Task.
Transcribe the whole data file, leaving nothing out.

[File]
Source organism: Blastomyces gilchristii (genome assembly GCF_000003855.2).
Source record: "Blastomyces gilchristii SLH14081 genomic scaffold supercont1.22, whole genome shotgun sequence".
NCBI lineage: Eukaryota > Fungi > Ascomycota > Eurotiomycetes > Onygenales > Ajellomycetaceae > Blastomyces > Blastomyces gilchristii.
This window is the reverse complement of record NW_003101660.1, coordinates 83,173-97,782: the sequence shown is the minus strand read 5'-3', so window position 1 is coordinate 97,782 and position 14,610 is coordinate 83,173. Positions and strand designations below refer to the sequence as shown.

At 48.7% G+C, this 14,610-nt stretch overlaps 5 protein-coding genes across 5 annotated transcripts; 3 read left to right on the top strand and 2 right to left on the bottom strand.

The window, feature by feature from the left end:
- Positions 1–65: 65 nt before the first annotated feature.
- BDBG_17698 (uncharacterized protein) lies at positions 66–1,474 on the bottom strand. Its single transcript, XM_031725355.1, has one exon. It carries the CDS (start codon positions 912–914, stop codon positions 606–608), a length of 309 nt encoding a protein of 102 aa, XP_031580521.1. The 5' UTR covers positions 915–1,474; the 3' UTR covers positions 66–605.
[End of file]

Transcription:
Source organism: Blastomyces gilchristii (genome assembly GCF_000003855.2).
Source record: "Blastomyces gilchristii SLH14081 genomic scaffold supercont1.22, whole genome shotgun sequence".
NCBI lineage: Eukaryota > Fungi > Ascomycota > Eurotiomycetes > Onygenales > Ajellomycetaceae > Blastomyces > Blastomyces gilchristii.
This window is the reverse complement of record NW_003101660.1, coordinates 83,173-97,782: the sequence shown is the minus strand read 5'-3', so window position 1 is coordinate 97,782 and position 14,610 is coordinate 83,173. Positions and strand designations below refer to the sequence as shown.

At 48.7% G+C, this 14,610-nt stretch overlaps 5 protein-coding genes across 5 annotated transcripts; 3 read left to right on the top strand and 2 right to left on the bottom strand.

The window, feature by feature from the left end:
- Positions 1–65: 65 nt before the first annotated feature.
- BDBG_17698 (uncharacterized protein) lies at positions 66–1,474 on the bottom strand. Its single transcript, XM_031725355.1, has one exon. It carries the CDS (start codon positions 912–914, stop codon positions 606–608), a length of 309 nt encoding a protein of 102 aa, XP_031580521.1. The 5' UTR covers positions 915–1,474; the 3' UTR covers positions 66–605.